Bakers seek careful approach to food safety reform

by Josh Sosland
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WASHINGTON — Strong views on a wide range of food safety issues were expressed in a June 9 letter from the American Bakers Association to a congressional committee considering actions designed to make the nation’s food supply safer.

While applauding the focus of the House Committee on Energy and Commerce on enhanced food safety, the letter expressed concern about a wide range of measures under consideration, including facility registration fees to cover the cost of extra Food and Drug Administration funding, country-of-origin labeling, so-called pedigree standards for ingredients and increased government access to records. Additionally, the letter expressed support for a "rigorous, reliable and uniform third-party certification system" and a risk-based approach to food safety.

The letter was submitted by Robb MacKie, president and chief executive officer of the A.B.A., and Lee Sanders, senior vice-president of government relations and public affairs for the A.B.A. It was directed to Representative Henry Waxman of California, chairman of the committee, and to Representative Joe Barton of Texas, ranking minority member of the committee.

While wary of the sources under consideration, the bakers said they strongly support increased F.D.A. funding to provide "the most immediate impact on food safety."

"F.D.A. is in need of additional funding if they are to meet current food safety mandates, much less possible new requirements," the A.B.A. said.

Of concern, though, are provisions in the Food Safety Enhancement Act of 2009 that would attempt to address budget shortfalls through new facility registration fees, taxes that the A.B.A. said would "create a costly burden on the domestic food industry for large and particularly small businesses."

Even more worrisome, the letter said, is wording that could apply registration fees not only to manufacturing facilities but also to depots/distribution centers.

"Current estimates show that approximately 10% of bakery registered facilities are used to produce baked goods while approximately 90% of all baking industry facilities registered with the F.D.A. merely store finished food products for 24 hours or less," the A.B.A. said. "These proposed registration fees would disproportionately impact the baking industry over other food producers."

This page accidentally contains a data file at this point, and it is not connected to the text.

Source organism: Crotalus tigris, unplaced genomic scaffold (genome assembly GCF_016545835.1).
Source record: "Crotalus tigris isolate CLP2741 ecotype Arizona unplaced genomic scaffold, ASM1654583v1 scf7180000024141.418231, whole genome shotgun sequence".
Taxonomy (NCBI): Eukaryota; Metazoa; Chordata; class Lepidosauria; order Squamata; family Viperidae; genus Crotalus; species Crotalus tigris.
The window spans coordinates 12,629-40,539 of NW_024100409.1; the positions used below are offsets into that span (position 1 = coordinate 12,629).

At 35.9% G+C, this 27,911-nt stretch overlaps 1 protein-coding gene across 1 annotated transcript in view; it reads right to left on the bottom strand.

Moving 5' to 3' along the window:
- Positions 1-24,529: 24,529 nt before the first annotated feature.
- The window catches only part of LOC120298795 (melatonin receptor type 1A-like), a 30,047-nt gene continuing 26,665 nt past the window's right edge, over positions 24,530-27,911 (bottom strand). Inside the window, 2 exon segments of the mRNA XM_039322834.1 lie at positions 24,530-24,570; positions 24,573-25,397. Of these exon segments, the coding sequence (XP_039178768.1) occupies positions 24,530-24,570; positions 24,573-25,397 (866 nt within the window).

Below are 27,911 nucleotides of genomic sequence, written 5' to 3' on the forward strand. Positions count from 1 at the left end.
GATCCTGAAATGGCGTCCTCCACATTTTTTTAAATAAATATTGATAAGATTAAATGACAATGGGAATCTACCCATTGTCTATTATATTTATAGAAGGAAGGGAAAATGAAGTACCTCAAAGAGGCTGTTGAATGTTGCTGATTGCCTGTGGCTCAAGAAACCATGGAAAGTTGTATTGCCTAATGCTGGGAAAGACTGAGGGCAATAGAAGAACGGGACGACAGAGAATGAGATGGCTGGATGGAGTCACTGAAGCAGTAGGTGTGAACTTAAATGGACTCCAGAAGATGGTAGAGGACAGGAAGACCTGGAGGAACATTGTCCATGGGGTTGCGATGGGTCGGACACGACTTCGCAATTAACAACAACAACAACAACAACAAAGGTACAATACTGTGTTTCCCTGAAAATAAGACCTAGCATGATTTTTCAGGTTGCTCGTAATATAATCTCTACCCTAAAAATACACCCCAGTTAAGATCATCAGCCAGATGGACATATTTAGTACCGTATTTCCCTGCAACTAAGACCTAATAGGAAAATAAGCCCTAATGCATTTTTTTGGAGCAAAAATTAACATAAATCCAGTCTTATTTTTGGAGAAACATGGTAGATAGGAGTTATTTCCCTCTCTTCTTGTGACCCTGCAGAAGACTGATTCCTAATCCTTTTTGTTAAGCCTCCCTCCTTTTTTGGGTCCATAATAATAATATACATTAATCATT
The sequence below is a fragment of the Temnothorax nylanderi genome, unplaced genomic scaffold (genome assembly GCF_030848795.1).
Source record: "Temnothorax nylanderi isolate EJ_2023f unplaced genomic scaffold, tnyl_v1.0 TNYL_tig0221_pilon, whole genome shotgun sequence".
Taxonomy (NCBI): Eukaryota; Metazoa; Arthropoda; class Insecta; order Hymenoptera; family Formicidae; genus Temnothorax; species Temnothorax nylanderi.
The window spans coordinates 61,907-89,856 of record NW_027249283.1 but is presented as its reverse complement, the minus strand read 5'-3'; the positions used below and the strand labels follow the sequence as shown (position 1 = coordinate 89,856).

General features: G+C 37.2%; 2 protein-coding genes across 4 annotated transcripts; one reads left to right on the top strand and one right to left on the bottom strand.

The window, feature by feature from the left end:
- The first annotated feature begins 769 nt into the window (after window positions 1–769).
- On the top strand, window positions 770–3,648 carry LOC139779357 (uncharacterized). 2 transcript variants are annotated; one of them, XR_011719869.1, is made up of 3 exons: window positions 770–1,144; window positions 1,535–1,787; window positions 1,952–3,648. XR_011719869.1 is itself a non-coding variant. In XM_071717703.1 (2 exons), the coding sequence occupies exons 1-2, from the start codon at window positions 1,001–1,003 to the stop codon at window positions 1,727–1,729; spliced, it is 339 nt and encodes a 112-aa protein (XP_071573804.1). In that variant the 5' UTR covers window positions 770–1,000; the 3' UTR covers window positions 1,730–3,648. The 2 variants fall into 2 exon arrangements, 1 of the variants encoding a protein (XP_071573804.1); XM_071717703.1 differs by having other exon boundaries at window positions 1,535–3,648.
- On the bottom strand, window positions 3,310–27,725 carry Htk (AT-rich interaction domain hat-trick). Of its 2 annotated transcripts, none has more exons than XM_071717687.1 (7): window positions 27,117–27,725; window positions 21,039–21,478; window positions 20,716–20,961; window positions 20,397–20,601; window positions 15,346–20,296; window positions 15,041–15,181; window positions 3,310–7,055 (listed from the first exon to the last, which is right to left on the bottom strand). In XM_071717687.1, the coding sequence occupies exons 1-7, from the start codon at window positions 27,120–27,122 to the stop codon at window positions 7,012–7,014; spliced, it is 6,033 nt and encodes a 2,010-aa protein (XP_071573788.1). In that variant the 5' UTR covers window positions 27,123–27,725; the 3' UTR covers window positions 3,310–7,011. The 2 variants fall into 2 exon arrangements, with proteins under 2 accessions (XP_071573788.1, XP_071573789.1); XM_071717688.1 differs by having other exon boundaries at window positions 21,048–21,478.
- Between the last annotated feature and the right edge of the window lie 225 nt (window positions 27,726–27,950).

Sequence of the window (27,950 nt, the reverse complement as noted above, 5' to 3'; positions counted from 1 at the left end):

Explaining its concerns about country-of-origin labeling (COOL), the A.B.A. questioned the need for such labeling. The complexity of baking ingredient sourcing would make COOL especially difficult.

"For example, wheat milled in New York may have been grown in the United States, Canada, Australia, Russia, Argentina or many other countries that export to the United States," the A.B.A. said. Such an example may be made with any number of baking ingredients, the bakers added.

"A.B.A. firmly believes that COOL would prove to be unworkable, too complex to implement on processed foods, very expensive and resource intensive for bakers while doing nothing to improve public health," the bakers said.

Even stronger skepticism was expressed toward the potential implementation of pedigree standards for ingredients. While the A.B.A. supports the traceability approach adopted in the Bioterrorism Act of 2002, the group called "unachievable" requirements aimed at creating a food ingredient pedigree.

"Pedigree requirements are not feasible for complex baked products that may contain upward of 50 different ingredients produced from all over the world," the letter said.

Additionally, the bakers said a comprehensive pedigree would provide no public health or food safety benefit and would create confusion, rather than precision, in the event of a food contamination incident, erroneously implicating a range of ingredient sources.

As an alternative to rash action, the A.B.A. noted the baking industry is working with the Institute of Food Technologists and the F.D.A. to "better understand the impacts of traceability practices and requirements on food producers." The A.B.A. said any congressional action should be based upon similar study.

Proposals to increase F.D.A. access to food industry records also drew a wary response.

"F.D.A. should be required to take measures to ensure that effective procedures are in place to prevent the unauthorized disclosure of any trade secrets or confidential information obtained through expanded records access," the A.B.A. said.

Explaining its support of a good third-party certification system, the A.B.A. said reliable certification would eliminate the need for "prescriptive food safety reforms" that potentially are not a good fit for a particular food company or commodity.

"A.B.A. supports a robust third-party certification program, acceptable throughout the U.S. chain of food distribution," the letter said.

Mr. MacKie and Ms. Sanders concluded the letter with words of support for a risk-based approach to food safety legislation.

"Food safety legislation should make clear that the requirements to establish food safety plans is grounded in risk-based hazard analysis and preventive controls is limited to facilities that actually manufacture food," the A.B.A. said. "Facilities that merely hold finished food products in final packaged form are extremely low risk facilities for the baking industry. Resources would be better focused on high risk facilities."

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